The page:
Why Diversity Matters

Although all students who enter the College have gone through a rigorous selection process, each student brings a unique set of characteristics that affect learning. Previously, teaching has relied on a "top down" model with the instructor (expert) at the center and the student (novice) as the receiver, compiler and assimilator of information. We have come to understand that what is "effective" instruction for some students is much less so for others. Their backgrounds, skills and personal resources differ to such an extent that colleges now have revamped how they think about and engage with students. Instructors are partners with a variety of support resources: research librarians, TAs, tutors, mentors, coaches and centers that support writing. All are part of the equation designed to allow students to learn effectively.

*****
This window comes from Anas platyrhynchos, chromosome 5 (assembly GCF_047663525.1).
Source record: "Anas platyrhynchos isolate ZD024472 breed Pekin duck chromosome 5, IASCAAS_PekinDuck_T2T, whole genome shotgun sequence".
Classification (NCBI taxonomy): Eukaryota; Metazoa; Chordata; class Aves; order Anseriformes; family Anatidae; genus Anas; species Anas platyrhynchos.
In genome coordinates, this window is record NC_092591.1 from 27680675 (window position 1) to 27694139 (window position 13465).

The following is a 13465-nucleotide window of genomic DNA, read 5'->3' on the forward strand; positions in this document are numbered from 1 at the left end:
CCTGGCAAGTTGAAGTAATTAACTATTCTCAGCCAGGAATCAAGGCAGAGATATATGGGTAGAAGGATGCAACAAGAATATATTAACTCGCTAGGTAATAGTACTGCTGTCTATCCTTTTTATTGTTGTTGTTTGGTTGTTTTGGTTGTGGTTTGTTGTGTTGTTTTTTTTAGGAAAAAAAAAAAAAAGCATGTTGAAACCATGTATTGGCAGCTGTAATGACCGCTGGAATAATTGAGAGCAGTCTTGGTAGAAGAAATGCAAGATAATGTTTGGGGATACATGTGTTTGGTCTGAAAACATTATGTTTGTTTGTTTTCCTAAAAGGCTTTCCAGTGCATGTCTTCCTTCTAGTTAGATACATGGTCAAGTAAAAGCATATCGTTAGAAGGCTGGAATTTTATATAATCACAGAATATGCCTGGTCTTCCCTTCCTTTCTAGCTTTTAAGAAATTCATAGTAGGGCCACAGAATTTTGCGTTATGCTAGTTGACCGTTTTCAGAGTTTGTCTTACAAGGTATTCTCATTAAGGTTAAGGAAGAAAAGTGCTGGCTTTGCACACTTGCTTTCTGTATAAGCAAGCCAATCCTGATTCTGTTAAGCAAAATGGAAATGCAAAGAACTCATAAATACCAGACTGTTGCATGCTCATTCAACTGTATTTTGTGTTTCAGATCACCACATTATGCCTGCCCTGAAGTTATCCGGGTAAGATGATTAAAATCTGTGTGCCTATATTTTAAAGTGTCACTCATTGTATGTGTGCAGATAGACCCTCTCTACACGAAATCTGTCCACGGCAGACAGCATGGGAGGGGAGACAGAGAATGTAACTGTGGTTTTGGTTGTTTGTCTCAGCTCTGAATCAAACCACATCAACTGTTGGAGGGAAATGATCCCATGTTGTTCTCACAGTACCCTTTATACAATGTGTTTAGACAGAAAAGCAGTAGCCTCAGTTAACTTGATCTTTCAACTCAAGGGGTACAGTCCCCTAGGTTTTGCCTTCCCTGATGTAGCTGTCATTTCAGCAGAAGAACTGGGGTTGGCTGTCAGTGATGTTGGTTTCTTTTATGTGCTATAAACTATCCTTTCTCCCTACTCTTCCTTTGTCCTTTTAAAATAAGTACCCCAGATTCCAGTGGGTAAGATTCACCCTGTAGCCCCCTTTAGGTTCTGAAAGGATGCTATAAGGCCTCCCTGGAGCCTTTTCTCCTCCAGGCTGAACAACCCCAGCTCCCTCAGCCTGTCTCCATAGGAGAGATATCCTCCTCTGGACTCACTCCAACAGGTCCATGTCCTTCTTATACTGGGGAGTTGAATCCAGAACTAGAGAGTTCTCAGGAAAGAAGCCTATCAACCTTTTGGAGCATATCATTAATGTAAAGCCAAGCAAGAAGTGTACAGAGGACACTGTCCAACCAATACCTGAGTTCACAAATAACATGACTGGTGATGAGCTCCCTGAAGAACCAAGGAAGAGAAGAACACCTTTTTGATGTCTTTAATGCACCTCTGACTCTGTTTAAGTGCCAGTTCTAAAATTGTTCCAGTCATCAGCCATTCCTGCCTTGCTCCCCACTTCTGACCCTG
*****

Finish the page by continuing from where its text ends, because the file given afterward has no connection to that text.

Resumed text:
Research has shown two main contributors to student success:

  • Time spent on academic activities (effort)
  • Timely use of resources that promote essential skill and strategy development

These apply to all students but the balance between them will be different for each student. More time using ineffective practices and little time using good practices will yield limited results. As the manager of this complex system, the instructor promotes learning by building systems that take different learner characteristics and needs into consideration.

For more on creating conditions for student success, read:

Kuh, George D., Kinzie, J., Schuh, J. H., Whitt, Elizabeth J, and Associates (2010).  Student Success in College: Creating conditions that matter. San Francisco: jossey-Bass.